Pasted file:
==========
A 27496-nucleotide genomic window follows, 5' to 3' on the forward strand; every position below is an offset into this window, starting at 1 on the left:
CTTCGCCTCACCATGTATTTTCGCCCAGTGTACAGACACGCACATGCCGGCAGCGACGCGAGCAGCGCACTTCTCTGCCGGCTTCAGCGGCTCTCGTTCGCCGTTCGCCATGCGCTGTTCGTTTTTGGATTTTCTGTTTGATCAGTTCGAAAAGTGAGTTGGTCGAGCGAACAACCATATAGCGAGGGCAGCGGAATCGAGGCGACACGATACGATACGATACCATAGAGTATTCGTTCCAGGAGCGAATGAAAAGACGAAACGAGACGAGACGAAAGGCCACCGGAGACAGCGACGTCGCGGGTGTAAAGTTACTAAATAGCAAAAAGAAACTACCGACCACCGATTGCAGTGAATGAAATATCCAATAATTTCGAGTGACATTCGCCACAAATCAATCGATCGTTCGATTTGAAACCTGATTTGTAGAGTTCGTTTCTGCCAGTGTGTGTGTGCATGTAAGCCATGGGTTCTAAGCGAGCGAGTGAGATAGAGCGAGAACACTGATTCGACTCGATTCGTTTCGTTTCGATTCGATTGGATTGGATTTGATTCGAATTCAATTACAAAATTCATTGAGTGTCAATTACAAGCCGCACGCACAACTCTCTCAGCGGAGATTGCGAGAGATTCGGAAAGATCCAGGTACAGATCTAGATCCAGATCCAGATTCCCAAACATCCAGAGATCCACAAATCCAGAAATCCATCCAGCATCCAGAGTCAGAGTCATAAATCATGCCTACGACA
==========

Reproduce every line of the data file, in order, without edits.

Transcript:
A 27496-nucleotide genomic window follows, 5' to 3' on the forward strand; every position below is an offset into this window, starting at 1 on the left:
CTTCGCCTCACCATGTATTTTCGCCCAGTGTACAGACACGCACATGCCGGCAGCGACGCGAGCAGCGCACTTCTCTGCCGGCTTCAGCGGCTCTCGTTCGCCGTTCGCCATGCGCTGTTCGTTTTTGGATTTTCTGTTTGATCAGTTCGAAAAGTGAGTTGGTCGAGCGAACAACCATATAGCGAGGGCAGCGGAATCGAGGCGACACGATACGATACGATACCATAGAGTATTCGTTCCAGGAGCGAATGAAAAGACGAAACGAGACGAGACGAAAGGCCACCGGAGACAGCGACGTCGCGGGTGTAAAGTTACTAAATAGCAAAAAGAAACTACCGACCACCGATTGCAGTGAATGAAATATCCAATAATTTCGAGTGACATTCGCCACAAATCAATCGATCGTTCGATTTGAAACCTGATTTGTAGAGTTCGTTTCTGCCAGTGTGTGTGTGCATGTAAGCCATGGGTTCTAAGCGAGCGAGTGAGATAGAGCGAGAACACTGATTCGACTCGATTCGTTTCGTTTCGATTCGATTGGATTGGATTTGATTCGAATTCAATTACAAAATTCATTGAGTGTCAATTACAAGCCGCACGCACAACTCTCTCAGCGGAGATTGCGAGAGATTCGGAAAGATCCAGGTACAGATCTAGATCCAGATCCAGATTCCCAAACATCCAGAGATCCACAAATCCAGAAATCCATCCAGCATCCAGAGTCAGAGTCATAAATCATGCCTACGACA